An edited version of this article first appeared in the 24-30 May 2017 issue of the Cambridge Independent.
Andrew Bennett’s definitive history of Cambridge United, Risen from the Dust (available from the CFU store) picks up where the first volume, Newmarket Road Roughs, left off in 1951, and ends with United being elected to the Football League in 1970.
It’s memory-stirring stuff for us old codgers for many reasons, but perhaps the most evocative passages are those that cover the old U’s-City rivalry.
Younger readers will probably struggle with this: back then, the battle for football supremacy in Cambridge meant just as much to supporters as those in Liverpool or Manchester. We lived in a divided city.
Eagerly awaited derbies drew massive crowds, and as a fan you were either a U or a Lilywhite. But there have always been players who were happy to be either.
It started in 1921, when Abbey United loaned top scorer Wally Wilson to Cambridge Town for a big FA Cup tie against Kettering. As United began to rise up the Cambs League, their players started to attract regular attention from the bigger, wealthier Town.
During the 1920s, Bert Langford, Bill ‘Pim’ Stearn, Tom Caldecote, Frank Luff, Cyril Morley, ‘Erstie’ Clements and Harold ‘Darley’ Watson were all tempted to cross the river; at a time of rising unemployment, Town could offer the players off-pitch jobs.
In 1936, striker Harry Mann scored hat-tricks in his first two games for United, whereupon Town snapped him up. The exodus continued before and after World War II as Reg Kimberley, Joe Richardson and Den Smith moved north of the Cam but, once the U’s turned semi-pro in 1947, the flow slowed to a trickle.
Former Town players Tony Gallego, Len Hartley, Fred Mansfield and Stan Thurston all signed for United, although not directly from Milton Road. A turning point came in 1950 when Town’s top scorer, Neville Haylock, defected to the U’s, and Bill O’Donnell, Ted Culver and Len Linturn also later crossed to Newmarket Road, the latter causing a minor sensation in turning pro.
In 1958 City turned professional too. They signed the skilful Eddie Robinson from United in 1959, and when the U’s began employing only full-timers in 1960, hitman Brian Moore, wanting to keep his job at Pye Telecom, moved to Milton Road.
During the 1960s the rivalry intensified but the player traffic continued. United signed City full back Dai Jones in 1962, and a year later City exchanged cash and Willie Devine for U’s forward Freddie Bunce. United captured Barry Smith, Roy Poole and Billy Wall from Milton Road, while Frank Allen, John Hiner, Norman Bleanch, Matt McVittie and Gerry Graham (signed by former U Roy Kirk) moved north.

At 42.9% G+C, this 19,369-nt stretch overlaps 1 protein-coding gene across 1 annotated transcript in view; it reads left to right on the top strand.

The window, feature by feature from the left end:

The clubs’ paths diverged in 1968 when City experienced relegation for the first time. From now on, players signing for the Lilywhites, such as Gerry Baker (1969) and Wes Maughan (1970), were surplus to requirements at United. When the U’s were elected to the League, decades of rivalry effectively ended.
But cross-Cam dealings have continued. The clubs may now be four pyramid levels apart, but players will doubtless swap amber for white as long as they exist.
It was apt that Joe and Tony Gallego should play for both senior Cambridge clubs – which, at the time that they first appeared, were known as Cambridge Town and Abbey United.
It was our city that welcomed the brothers as refugees in 1937, when they fled their native Basque country to escape Hitler’s deadly Condor Legion bombers.
The Legion, flying in support of Francisco Franco’s Nationalists during the Spanish Civil War, killed the Gallego children’s father when it bombed the Basque town of Guernica.
‘Football meant everything to us; it was the only thing we knew about,’ Antonio (known as Tony) told El Pais in 2012. ‘We got attached to Cambridge and made a lot of friends here through playing football.’
Goalkeeper Tony and winger José (Joe) signed for Town as teenagers. Tony moved to the Abbey in 1943 before rejoining Joe at Milton Road, spending time as a professional with Norwich and then returning to United in 1947.
Joe left Town for Brentford and went on to play for Southampton and Colchester, but came back to United in 1951.
The Gallegos stayed in Cambridge for the rest of their lives, Joe dying in 2006 at the age of 82 and 90-year-old Tony passing away in 2015. I’ve Got a Lovely Bunch of Coconuts rang out loud and proud at the funeral.